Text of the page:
What Do I Do When a Student Hides Their Mouth Behind a Mask?

Face-to-face communication has been determined to be at least three times as effective as non-face-to-face communication, which may be one of the contributing factors as to why humans engage in such conversations on almost a daily basis. This degree of benefit is severely hampered when a student wears a facial mask.

Masks are worn in Japan to stop the spread of colds, flus, and airborne pathogens by completely covering the nose and mouth. However, by covering the mouth, the mouth becomes hidden and cannot be seen, thus removing the face-to-face communication benefits that help promote classroom learning.

Japanese Face MaskStudents expect to get the most value for their money, and this may only be accomplished with some clever thinking from the teacher. Although the student will continue to wear their mask, they can still express emotion and add important facial communication with the help of sheets of paper with images of mouths on them.

Drawing all mouth shapes by hand is the best option, but for teachers under deadlines, this may take away from other important preparation time. Time can be saved by printing the following characters with a 72 point font. (60 point font for children)

Emotion Mask

An emotion mask with "minor surprise" and "smile" expressions.

  • ) – smile
  • ( – frown
  • D – big smile
  • < - big frown
  • つ – biggest smile
  • く – biggest frown
  • | – apathy
  • / – confusion, disbelief, or skepticism
  • * – puckered lips, anger
  • . – light surprise
  • 。- minor surprise
  • o – big surprise
  • O – bigger surprise
  • ○ – biggest surprise
  • □ – maximum surprise, disbelief, or shock

Emotion Mask 2

A store-bought emotion mask.

After printing the characters, rotate them 90 degrees clock-wise, and affix double-sided tape to the rear of them so that they are able to stick to the student’s mask. During speaking activities, have the student choose the mouth shape that best reflects their current emotion, and then affix it to their mask. If the student wishes to change emotions, they may change the paper on their own.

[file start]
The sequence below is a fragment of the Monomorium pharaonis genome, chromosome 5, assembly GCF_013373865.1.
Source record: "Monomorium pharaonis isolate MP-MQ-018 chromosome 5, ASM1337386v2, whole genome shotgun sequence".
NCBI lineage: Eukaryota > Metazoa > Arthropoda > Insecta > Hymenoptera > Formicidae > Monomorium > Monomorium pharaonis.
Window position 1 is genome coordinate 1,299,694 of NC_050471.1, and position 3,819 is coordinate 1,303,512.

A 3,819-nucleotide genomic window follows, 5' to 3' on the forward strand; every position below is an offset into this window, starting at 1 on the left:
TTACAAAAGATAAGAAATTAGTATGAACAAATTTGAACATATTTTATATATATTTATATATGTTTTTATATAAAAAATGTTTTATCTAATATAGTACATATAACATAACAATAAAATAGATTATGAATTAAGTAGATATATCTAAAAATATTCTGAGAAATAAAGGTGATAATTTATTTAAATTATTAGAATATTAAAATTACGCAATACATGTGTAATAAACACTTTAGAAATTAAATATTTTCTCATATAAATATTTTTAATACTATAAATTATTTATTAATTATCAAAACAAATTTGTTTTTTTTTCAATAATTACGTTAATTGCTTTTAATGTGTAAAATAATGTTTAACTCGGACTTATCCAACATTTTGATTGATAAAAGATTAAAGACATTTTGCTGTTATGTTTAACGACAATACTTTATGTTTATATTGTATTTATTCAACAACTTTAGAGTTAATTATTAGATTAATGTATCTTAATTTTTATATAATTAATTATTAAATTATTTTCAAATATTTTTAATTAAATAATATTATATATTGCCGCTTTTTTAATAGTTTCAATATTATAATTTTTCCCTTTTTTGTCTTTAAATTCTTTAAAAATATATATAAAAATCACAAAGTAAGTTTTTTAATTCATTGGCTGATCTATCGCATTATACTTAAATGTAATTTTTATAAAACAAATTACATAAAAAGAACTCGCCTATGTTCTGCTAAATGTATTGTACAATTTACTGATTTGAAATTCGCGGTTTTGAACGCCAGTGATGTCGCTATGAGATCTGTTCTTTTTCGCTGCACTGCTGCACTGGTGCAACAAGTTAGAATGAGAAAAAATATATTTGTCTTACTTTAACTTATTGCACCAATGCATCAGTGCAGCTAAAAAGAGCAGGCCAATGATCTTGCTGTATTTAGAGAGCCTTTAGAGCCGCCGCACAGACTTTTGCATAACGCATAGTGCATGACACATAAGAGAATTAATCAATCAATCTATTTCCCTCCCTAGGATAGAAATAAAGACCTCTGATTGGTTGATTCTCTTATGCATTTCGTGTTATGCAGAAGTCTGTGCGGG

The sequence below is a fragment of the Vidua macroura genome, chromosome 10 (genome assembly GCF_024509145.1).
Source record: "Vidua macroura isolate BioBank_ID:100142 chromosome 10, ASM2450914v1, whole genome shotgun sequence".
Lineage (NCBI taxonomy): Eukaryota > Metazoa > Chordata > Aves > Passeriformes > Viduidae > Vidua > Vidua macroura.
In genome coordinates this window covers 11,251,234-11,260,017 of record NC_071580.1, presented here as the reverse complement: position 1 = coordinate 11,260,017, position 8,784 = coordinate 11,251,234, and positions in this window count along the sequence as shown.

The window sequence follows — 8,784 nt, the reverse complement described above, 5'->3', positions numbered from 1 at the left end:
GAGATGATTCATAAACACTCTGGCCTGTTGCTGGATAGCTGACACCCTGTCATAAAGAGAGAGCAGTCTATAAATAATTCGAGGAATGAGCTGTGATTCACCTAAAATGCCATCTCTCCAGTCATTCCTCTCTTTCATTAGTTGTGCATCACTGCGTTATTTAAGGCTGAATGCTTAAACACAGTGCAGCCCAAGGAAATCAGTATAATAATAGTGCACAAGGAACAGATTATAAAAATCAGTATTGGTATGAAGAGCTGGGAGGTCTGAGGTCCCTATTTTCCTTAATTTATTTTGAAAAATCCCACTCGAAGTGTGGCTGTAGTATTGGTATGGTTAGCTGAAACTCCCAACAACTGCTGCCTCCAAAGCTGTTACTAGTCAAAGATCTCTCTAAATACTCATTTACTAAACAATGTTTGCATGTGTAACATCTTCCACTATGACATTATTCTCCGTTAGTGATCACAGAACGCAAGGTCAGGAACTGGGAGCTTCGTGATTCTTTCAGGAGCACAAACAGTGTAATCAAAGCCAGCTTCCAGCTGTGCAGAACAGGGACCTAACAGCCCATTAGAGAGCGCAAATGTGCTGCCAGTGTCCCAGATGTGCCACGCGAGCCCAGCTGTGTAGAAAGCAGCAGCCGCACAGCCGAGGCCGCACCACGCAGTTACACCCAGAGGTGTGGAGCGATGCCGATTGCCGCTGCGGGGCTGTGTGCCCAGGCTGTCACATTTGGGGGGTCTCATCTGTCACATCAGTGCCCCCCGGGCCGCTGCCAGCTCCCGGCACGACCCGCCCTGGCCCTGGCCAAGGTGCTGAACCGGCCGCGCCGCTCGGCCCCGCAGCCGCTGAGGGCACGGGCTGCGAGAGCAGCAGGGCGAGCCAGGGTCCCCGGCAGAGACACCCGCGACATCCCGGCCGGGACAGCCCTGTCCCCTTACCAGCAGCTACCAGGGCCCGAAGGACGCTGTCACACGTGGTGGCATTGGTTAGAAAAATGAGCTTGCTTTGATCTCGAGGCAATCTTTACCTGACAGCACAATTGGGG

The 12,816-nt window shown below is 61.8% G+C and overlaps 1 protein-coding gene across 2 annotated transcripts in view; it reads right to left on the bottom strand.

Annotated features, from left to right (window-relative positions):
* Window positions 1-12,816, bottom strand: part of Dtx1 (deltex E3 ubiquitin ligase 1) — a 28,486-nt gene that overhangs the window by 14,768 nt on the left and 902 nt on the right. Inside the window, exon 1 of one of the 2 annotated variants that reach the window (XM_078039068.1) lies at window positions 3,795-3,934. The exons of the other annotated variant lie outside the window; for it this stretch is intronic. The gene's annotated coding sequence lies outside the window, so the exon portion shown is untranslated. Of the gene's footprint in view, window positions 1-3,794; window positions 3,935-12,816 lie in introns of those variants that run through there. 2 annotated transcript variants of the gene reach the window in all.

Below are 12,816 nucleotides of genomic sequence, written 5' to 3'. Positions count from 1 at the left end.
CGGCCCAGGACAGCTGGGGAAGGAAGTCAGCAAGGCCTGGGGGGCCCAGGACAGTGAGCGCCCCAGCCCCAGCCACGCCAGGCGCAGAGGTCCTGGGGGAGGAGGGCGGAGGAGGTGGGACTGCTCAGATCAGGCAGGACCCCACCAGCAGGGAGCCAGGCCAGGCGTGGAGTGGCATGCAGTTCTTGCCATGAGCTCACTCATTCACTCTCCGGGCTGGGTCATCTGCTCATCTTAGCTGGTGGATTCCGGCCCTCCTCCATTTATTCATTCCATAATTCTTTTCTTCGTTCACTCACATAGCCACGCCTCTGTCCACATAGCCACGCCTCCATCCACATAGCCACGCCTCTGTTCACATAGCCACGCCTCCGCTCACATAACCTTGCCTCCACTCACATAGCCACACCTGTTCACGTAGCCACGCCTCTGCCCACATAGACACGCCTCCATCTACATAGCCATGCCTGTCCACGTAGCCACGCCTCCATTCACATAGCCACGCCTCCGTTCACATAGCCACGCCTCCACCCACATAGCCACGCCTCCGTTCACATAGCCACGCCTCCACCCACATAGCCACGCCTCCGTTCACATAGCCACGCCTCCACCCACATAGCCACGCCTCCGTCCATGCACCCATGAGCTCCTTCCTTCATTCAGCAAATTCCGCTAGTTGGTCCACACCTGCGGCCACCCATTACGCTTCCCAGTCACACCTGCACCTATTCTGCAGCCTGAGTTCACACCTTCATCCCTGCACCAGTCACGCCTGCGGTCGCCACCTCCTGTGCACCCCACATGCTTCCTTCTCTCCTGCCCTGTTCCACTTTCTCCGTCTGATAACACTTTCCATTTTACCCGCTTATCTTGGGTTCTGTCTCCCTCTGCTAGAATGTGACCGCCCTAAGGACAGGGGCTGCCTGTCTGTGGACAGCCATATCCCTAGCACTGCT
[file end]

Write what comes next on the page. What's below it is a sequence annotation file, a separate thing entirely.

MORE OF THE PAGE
If the student is often sick, and regularly wears a mask, consider printing a set of mouth emotion papers and giving them to the student as a gift, or even assigning construction of the mouth emotion papers as homework.

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6 Responses to What Do I Do When a Student Hides Their Mouth Behind a Mask?

  1. Randy Mann says:

    I’ve found that younger students react very positively to this, and will often wear masks even when not sick, just so they can use the emotion papers! The adults, on the other hand, sometimes refuse to use the papers and instead just take their masks off.

  2. Susan says:

    I once had a student who refused to use the papers, so I placed a frown onto my own mouth to show him how I felt. To my surprise, he picked up a smile and I could have swore he maliciously delighted in how I felt! But then he flipped the smile upside down and created a frown, and placed it on himself. We both were sad, and expressing it with emotion masks!
    Needless to say, my frown became a smile, and so did his! It was really the breakthrough that the classroom needed.

  3. Clamsicle says:

    Why not just cut a hole in the mask instead of spending valuable time creating the emotion masks?

  4. well if you cut a hole in the mask then the germs from sickenss like e.coli or whatever can spread from student to teacher. teaching sick sucks lol
    so, they cannot cut a hole in the mask otherwise they would be spreading germs all over the place

  5. Levvy says:

    I bet its weird having students always wearning the face masks when you teach them. Its probably like teaching Michael Jackson! lol

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